The following print shows us a naked patriarch who observes a man pushing his female lover to the ground and spreading her legs in order to have a quickie in the silk room of a farmhouse. The miniature man, Maneemon* (the recurring figure in this Harunobu series) crawls towards the couple to get a better view.
Most of the silk production in Japan at the time took place in special rooms. Silkworm eggs were kept in a tray in a cool place during winter and brought our around May when fresh mulberry leaves were in abundance. As soon as they had developed into larvae, they were laid on a bed of mulberry leaves, which were regularly replenished.
‘In the silkworm room‘ (c.1770) from the series ‘The Fashionable Horny Maneemon (Furyu enshoku Mane’emon)‘ by Suzuki Harunobu
Once fully mature, the larvae spun their cocoons, which they attached to the twigs or straw that had been placed in the trays. The cocoons were placed in boiling water shortly thereafter to kill the chrysalis, and the silk was unwound as one continuous thread, sometimes measuring up to 1300 m in length. The best cocoons were kept apart for breeding.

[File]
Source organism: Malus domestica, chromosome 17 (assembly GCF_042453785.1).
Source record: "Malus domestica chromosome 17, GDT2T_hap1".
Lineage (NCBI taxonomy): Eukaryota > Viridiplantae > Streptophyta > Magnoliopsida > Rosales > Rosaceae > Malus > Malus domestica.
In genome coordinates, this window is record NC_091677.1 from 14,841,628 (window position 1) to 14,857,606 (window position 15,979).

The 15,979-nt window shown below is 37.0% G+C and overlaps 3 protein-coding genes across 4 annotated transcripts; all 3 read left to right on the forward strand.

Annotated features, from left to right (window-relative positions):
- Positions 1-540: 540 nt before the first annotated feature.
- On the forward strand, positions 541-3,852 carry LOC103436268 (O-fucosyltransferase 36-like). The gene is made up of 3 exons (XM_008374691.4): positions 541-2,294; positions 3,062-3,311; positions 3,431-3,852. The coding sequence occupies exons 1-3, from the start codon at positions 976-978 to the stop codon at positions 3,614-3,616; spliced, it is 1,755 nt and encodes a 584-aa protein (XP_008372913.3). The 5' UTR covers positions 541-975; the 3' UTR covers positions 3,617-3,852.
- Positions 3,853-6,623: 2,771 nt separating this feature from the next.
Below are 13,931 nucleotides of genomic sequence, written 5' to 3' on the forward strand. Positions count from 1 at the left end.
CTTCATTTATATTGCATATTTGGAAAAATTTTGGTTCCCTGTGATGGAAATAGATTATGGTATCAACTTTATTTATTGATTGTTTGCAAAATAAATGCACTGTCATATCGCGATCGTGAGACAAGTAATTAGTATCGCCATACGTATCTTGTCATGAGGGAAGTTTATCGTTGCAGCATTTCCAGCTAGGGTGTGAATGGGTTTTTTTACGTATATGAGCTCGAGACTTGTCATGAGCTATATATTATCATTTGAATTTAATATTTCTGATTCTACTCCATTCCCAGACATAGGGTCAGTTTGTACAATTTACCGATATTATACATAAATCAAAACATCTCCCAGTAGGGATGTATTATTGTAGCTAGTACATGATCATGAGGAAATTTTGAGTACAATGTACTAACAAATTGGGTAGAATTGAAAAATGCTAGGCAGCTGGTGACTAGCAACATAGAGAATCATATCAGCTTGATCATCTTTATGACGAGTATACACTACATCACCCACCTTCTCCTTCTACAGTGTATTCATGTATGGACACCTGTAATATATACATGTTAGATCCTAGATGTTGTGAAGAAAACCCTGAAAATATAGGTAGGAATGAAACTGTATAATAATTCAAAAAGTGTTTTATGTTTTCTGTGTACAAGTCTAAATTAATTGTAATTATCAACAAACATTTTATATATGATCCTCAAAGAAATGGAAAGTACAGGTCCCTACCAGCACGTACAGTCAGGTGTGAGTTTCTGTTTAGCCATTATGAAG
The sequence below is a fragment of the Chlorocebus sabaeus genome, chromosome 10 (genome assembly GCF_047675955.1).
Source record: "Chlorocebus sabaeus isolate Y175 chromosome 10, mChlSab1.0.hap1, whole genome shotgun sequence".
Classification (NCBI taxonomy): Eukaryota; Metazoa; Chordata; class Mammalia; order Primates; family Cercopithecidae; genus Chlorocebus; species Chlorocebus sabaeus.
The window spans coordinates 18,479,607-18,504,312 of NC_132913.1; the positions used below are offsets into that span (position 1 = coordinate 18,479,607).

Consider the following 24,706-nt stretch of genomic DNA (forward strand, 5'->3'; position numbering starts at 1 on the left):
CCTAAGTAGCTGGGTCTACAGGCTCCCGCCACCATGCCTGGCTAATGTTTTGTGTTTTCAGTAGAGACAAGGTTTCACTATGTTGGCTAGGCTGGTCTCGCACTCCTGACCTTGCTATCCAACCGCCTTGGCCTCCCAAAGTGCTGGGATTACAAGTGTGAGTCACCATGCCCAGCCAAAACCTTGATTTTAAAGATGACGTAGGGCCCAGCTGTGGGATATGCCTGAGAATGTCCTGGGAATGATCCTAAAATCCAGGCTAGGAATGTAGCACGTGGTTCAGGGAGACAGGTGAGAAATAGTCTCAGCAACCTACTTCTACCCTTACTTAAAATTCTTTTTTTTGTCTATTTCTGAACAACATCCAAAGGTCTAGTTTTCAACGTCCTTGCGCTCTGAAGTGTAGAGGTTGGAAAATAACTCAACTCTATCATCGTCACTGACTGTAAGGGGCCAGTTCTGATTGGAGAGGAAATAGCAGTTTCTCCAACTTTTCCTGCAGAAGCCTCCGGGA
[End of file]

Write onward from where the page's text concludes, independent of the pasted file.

Silk production was extremely time-consuming and was mostly taken care of by the farmer’s wife, who was at home anyway. Unfortunately, although the farmers produced it, they were not allowed to use the silk themselves.
The woman in this design says, ‘If we do it in front of the silkworms, they will be corrupted.’
‘Japanese Erotic Prints: Shunga by Harunobu & Koryusai‘ by Inge Klompmakers
‘Erotic Japonisme, the Influence of Japanese Sexual Imagery on Western Art‘ by Ricard Bru
*Maneemon is the bean-sized man who travels around the provinces eager to study the “way of love.”
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